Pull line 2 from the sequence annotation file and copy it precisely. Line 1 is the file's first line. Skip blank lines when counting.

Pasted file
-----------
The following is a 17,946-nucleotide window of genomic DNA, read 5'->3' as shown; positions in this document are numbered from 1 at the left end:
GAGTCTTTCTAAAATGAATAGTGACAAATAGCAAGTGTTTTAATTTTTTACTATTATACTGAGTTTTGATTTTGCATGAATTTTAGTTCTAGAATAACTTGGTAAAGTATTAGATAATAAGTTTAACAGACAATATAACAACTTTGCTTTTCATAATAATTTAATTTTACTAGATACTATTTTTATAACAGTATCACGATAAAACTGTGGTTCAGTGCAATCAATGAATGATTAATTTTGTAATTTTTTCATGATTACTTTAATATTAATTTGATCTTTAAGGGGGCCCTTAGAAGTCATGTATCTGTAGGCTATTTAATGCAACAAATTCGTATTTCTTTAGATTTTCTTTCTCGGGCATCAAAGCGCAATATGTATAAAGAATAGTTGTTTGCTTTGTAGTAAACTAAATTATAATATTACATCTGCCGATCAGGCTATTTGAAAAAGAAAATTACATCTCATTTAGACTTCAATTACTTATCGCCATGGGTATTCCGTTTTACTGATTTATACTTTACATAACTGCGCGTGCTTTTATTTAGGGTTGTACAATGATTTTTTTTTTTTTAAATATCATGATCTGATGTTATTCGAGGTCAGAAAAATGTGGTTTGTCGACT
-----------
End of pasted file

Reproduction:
GAGTCTTTCTAAAATGAATAGTGACAAATAGCAAGTGTTTTAATTTTTTACTATTATACTGAGTTTTGATTTTGCATGAATTTTAGTTCTAGAATAACTTGGTAAAGTATTAGATAATAAGTTTAACAGACAATATAACAACTTTGCTTTTCATAATAATTTAATTTTACTAGATACTATTTTTATAACAGTATCACGATAAAACTGTGGTTCAGTGCAATCAATGAATGATTAATTTTGTAATTTTTTCATGATTACTTTAATATTAATTTGATCTTTAAGGGGGCCCTTAGAAGTCATGTATCTGTAGGCTATTTAATGCAACAAATTCGTATTTCTTTAGATTTTCTTTCTCGGGCATCAAAGCGCAATATGTATAAAGAATAGTTGTTTGCTTTGTAGTAAACTAAATTATAATATTACATCTGCCGATCAGGCTATTTGAAAAAGAAAATTACATCTCATTTAGACTTCAATTACTTATCGCCATGGGTATTCCGTTTTACTGATTTATACTTTACATAACTGCGCGTGCTTTTATTTAGGGTTGTACAATGATTTTTTTTTTTTTAAATATCATGATCTGATGTTATTCGAGGTCAGAAAAATGTGGTTTGTCGACT